• Evictions affect tenants' credit, as well as physical, mental health, expert says

    By: Mark Becker


    CHARLOTTE, N.C. - A new report shows the number of Charlotte families getting evicted is decreasing but the problem is spreading to neighborhoods across the county, which has a lasting impact on those families.

    Tamara, her fiancée and daughter were evicted from their apartment and it damaged her credit rating.

    “It's hard when you work a good job, you pay your bills, keep your credit stable and then you can't live in certain areas or certain apartments or houses, or even get a house,” Tamara, who did not want to provide her last name, said.

    Stories like Tamara's echo through the new report by UNC-Charlotte's Urban Institute that show, while the number of evictions in Mecklenburg County has dropped over the last five years, some of those pockets of poverty have pushed away from the center of the city to the outer edges of the county.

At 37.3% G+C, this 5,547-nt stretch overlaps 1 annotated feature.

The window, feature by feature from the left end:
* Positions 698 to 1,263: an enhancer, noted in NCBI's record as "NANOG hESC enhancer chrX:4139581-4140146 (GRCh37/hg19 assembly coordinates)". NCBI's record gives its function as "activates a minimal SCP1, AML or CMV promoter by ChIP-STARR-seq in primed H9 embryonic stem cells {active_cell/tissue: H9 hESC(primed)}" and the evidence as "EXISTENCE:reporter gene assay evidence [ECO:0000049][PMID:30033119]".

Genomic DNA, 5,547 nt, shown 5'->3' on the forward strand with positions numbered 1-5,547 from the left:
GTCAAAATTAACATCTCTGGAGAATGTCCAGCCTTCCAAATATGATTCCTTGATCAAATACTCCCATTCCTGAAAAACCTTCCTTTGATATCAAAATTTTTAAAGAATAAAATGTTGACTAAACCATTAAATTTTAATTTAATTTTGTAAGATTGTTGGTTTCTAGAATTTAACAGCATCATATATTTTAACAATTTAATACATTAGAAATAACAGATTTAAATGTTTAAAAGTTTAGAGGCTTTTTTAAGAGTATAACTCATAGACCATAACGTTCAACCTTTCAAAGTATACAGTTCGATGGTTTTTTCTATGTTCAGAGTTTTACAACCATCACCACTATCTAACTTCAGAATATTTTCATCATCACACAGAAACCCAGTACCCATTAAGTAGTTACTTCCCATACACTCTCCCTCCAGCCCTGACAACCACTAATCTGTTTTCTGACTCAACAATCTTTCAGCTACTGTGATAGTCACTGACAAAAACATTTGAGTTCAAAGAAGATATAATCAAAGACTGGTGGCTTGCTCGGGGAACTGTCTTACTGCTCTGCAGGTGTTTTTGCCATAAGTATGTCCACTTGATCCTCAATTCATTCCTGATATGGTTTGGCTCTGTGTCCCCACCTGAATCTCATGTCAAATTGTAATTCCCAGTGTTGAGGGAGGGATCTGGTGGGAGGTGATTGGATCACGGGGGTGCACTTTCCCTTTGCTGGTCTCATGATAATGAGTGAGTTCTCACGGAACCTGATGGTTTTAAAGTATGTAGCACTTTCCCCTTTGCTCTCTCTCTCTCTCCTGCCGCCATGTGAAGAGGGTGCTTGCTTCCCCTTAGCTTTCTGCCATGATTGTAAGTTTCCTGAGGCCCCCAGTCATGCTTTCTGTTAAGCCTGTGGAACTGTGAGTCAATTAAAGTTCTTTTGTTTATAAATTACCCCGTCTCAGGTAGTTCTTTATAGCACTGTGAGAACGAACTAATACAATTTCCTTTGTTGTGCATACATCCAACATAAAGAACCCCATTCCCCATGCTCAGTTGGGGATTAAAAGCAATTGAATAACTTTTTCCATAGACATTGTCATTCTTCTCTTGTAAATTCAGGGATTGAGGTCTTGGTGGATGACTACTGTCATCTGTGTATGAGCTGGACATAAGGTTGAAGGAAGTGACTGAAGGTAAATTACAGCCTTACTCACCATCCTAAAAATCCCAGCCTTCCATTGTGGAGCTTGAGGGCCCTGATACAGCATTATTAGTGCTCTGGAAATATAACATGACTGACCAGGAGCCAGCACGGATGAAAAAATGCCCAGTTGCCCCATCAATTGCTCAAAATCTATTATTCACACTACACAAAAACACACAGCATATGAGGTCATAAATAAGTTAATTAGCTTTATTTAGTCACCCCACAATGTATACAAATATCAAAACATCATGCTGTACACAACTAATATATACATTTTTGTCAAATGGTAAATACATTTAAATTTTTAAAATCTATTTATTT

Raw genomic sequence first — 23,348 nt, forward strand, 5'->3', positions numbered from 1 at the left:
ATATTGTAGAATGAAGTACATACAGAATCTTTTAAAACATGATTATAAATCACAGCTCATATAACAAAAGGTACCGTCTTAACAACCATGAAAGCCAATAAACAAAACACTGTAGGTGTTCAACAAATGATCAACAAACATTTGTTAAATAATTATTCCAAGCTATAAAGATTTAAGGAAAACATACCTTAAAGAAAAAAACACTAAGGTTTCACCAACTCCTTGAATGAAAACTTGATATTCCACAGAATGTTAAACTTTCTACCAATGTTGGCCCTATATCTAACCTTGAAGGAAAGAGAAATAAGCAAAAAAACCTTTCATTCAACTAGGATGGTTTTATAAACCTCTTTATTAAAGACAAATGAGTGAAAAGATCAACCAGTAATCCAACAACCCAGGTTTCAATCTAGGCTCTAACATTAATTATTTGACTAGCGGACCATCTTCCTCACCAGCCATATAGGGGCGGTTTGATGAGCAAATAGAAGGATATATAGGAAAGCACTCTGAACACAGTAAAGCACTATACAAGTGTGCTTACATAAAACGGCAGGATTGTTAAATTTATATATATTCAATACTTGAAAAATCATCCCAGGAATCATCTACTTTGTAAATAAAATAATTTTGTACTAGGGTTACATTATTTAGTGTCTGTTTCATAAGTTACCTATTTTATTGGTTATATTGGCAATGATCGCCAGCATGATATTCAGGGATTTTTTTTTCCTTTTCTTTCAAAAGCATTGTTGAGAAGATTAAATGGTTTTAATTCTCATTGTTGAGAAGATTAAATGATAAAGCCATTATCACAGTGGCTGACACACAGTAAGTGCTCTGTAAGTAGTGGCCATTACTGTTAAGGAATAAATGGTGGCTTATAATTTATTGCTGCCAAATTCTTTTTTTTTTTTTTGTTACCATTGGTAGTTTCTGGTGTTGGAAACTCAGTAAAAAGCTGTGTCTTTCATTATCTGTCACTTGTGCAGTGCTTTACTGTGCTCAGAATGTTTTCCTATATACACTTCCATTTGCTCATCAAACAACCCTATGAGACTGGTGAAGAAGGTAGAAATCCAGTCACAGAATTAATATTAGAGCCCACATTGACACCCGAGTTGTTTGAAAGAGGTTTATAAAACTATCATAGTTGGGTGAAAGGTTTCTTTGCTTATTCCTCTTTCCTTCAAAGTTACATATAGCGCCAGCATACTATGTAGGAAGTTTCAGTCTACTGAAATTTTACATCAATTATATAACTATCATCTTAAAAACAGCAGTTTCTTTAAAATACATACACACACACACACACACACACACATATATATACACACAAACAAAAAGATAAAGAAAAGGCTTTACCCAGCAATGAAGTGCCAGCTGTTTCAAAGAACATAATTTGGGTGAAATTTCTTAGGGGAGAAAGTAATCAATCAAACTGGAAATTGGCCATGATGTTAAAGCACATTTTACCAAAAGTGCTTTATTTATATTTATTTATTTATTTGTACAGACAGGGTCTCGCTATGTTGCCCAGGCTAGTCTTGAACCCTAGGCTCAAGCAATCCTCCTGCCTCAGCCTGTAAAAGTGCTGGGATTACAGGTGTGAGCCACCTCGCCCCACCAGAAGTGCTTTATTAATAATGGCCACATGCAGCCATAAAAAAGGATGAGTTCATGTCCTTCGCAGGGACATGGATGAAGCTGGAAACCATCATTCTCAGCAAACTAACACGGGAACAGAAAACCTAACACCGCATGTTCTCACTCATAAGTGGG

“Evictions are the ultimate point of housing instability, in that, it's a person has to move and relocate,” said Ashley Williams-Carter, with the UNCC Urban Institute.

    Williams-Carter helped write the study and said eviction patterns are one measure of a community's health or its struggles.

    She said that when people are evicted, it affects their physical and mental health, how kids do in school and more.

    “So, if we have this number of people who aren't being safely housed, that has an impact on those individuals but on the community as a whole,” she said. “Everyone needs affordable housing.”

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